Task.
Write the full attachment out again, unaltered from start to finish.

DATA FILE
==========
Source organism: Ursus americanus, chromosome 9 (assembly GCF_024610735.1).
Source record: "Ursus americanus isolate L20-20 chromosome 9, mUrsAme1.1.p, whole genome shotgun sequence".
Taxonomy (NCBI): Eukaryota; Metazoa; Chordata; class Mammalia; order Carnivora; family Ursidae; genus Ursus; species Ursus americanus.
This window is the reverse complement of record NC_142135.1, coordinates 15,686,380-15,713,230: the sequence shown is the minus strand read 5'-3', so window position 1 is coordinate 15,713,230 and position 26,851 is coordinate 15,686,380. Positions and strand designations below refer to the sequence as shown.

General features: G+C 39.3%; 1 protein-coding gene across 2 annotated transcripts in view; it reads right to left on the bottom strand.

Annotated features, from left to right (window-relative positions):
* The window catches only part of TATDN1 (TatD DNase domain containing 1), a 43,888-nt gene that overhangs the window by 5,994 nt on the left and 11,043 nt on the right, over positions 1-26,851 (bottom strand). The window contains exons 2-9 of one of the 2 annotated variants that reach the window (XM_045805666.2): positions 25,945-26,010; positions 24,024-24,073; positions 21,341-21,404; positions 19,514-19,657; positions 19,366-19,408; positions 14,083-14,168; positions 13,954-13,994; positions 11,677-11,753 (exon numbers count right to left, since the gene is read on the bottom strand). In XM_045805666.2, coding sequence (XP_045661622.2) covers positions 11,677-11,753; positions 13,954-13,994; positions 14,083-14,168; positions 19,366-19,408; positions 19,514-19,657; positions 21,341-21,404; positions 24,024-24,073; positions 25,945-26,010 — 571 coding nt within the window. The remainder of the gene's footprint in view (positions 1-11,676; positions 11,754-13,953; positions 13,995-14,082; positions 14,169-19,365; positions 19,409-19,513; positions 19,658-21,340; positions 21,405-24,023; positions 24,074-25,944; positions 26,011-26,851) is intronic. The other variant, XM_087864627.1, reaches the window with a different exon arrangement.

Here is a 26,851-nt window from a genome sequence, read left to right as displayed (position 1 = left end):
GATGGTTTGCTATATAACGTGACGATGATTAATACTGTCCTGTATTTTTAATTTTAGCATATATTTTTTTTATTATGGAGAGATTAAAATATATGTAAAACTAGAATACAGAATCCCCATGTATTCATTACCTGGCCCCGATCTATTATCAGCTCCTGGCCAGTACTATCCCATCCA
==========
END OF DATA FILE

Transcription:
Source organism: Ursus americanus, chromosome 9 (assembly GCF_024610735.1).
Source record: "Ursus americanus isolate L20-20 chromosome 9, mUrsAme1.1.p, whole genome shotgun sequence".
Taxonomy (NCBI): Eukaryota; Metazoa; Chordata; class Mammalia; order Carnivora; family Ursidae; genus Ursus; species Ursus americanus.
This window is the reverse complement of record NC_142135.1, coordinates 15,686,380-15,713,230: the sequence shown is the minus strand read 5'-3', so window position 1 is coordinate 15,713,230 and position 26,851 is coordinate 15,686,380. Positions and strand designations below refer to the sequence as shown.

General features: G+C 39.3%; 1 protein-coding gene across 2 annotated transcripts in view; it reads right to left on the bottom strand.

Annotated features, from left to right (window-relative positions):
* The window catches only part of TATDN1 (TatD DNase domain containing 1), a 43,888-nt gene that overhangs the window by 5,994 nt on the left and 11,043 nt on the right, over positions 1-26,851 (bottom strand). The window contains exons 2-9 of one of the 2 annotated variants that reach the window (XM_045805666.2): positions 25,945-26,010; positions 24,024-24,073; positions 21,341-21,404; positions 19,514-19,657; positions 19,366-19,408; positions 14,083-14,168; positions 13,954-13,994; positions 11,677-11,753 (exon numbers count right to left, since the gene is read on the bottom strand). In XM_045805666.2, coding sequence (XP_045661622.2) covers positions 11,677-11,753; positions 13,954-13,994; positions 14,083-14,168; positions 19,366-19,408; positions 19,514-19,657; positions 21,341-21,404; positions 24,024-24,073; positions 25,945-26,010 — 571 coding nt within the window. The remainder of the gene's footprint in view (positions 1-11,676; positions 11,754-13,953; positions 13,995-14,082; positions 14,169-19,365; positions 19,409-19,513; positions 19,658-21,340; positions 21,405-24,023; positions 24,074-25,944; positions 26,011-26,851) is intronic. The other variant, XM_087864627.1, reaches the window with a different exon arrangement.

Here is a 26,851-nt window from a genome sequence, read left to right as displayed (position 1 = left end):
GATGGTTTGCTATATAACGTGACGATGATTAATACTGTCCTGTATTTTTAATTTTAGCATATATTTTTTTTATTATGGAGAGATTAAAATATATGTAAAACTAGAATACAGAATCCCCATGTATTCATTACCTGGCCCCGATCTATTATCAGCTCCTGGCCAGTACTATCCCATCCA